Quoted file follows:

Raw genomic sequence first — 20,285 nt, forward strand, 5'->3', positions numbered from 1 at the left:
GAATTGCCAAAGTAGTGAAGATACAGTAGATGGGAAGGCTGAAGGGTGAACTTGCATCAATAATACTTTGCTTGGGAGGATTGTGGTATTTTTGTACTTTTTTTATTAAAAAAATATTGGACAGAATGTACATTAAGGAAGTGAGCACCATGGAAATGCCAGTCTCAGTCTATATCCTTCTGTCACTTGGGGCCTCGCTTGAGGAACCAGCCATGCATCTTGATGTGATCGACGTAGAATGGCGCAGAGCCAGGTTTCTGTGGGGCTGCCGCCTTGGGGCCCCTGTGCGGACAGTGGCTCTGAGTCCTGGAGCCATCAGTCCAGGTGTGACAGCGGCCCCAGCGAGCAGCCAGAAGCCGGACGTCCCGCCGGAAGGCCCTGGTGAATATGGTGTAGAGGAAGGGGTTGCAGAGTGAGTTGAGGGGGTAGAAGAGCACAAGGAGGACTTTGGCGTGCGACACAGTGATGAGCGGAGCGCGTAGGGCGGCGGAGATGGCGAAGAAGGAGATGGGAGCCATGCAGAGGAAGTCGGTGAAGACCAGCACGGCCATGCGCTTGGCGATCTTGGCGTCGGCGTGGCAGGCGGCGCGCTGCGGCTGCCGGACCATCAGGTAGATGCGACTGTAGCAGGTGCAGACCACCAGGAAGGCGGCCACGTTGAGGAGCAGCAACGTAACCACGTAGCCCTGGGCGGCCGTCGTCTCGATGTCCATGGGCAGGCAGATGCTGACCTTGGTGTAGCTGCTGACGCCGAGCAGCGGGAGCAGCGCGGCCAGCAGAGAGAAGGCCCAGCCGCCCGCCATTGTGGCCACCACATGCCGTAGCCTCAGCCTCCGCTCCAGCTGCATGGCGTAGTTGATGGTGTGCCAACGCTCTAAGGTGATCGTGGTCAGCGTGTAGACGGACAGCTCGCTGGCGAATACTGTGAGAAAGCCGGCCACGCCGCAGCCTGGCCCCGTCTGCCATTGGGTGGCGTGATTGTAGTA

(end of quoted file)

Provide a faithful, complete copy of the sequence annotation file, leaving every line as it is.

Raw genomic sequence first — 20,285 nt, forward strand, 5'->3', positions numbered from 1 at the left:
GAATTGCCAAAGTAGTGAAGATACAGTAGATGGGAAGGCTGAAGGGTGAACTTGCATCAATAATACTTTGCTTGGGAGGATTGTGGTATTTTTGTACTTTTTTTATTAAAAAAATATTGGACAGAATGTACATTAAGGAAGTGAGCACCATGGAAATGCCAGTCTCAGTCTATATCCTTCTGTCACTTGGGGCCTCGCTTGAGGAACCAGCCATGCATCTTGATGTGATCGACGTAGAATGGCGCAGAGCCAGGTTTCTGTGGGGCTGCCGCCTTGGGGCCCCTGTGCGGACAGTGGCTCTGAGTCCTGGAGCCATCAGTCCAGGTGTGACAGCGGCCCCAGCGAGCAGCCAGAAGCCGGACGTCCCGCCGGAAGGCCCTGGTGAATATGGTGTAGAGGAAGGGGTTGCAGAGTGAGTTGAGGGGGTAGAAGAGCACAAGGAGGACTTTGGCGTGCGACACAGTGATGAGCGGAGCGCGTAGGGCGGCGGAGATGGCGAAGAAGGAGATGGGAGCCATGCAGAGGAAGTCGGTGAAGACCAGCACGGCCATGCGCTTGGCGATCTTGGCGTCGGCGTGGCAGGCGGCGCGCTGCGGCTGCCGGACCATCAGGTAGATGCGACTGTAGCAGGTGCAGACCACCAGGAAGGCGGCCACGTTGAGGAGCAGCAACGTAACCACGTAGCCCTGGGCGGCCGTCGTCTCGATGTCCATGGGCAGGCAGATGCTGACCTTGGTGTAGCTGCTGACGCCGAGCAGCGGGAGCAGCGCGGCCAGCAGAGAGAAGGCCCAGCCGCCCGCCATTGTGGCCACCACATGCCGTAGCCTCAGCCTCCGCTCCAGCTGCATGGCGTAGTTGATGGTGTGCCAACGCTCTAAGGTGATCGTGGTCAGCGTGTAGACGGACAGCTCGCTGGCGAATACTGTGAGAAAGCCGGCCACGCCGCAGCCTGGCCCCGTCTGCCATTGGGTGGCGTGATTGTAGTA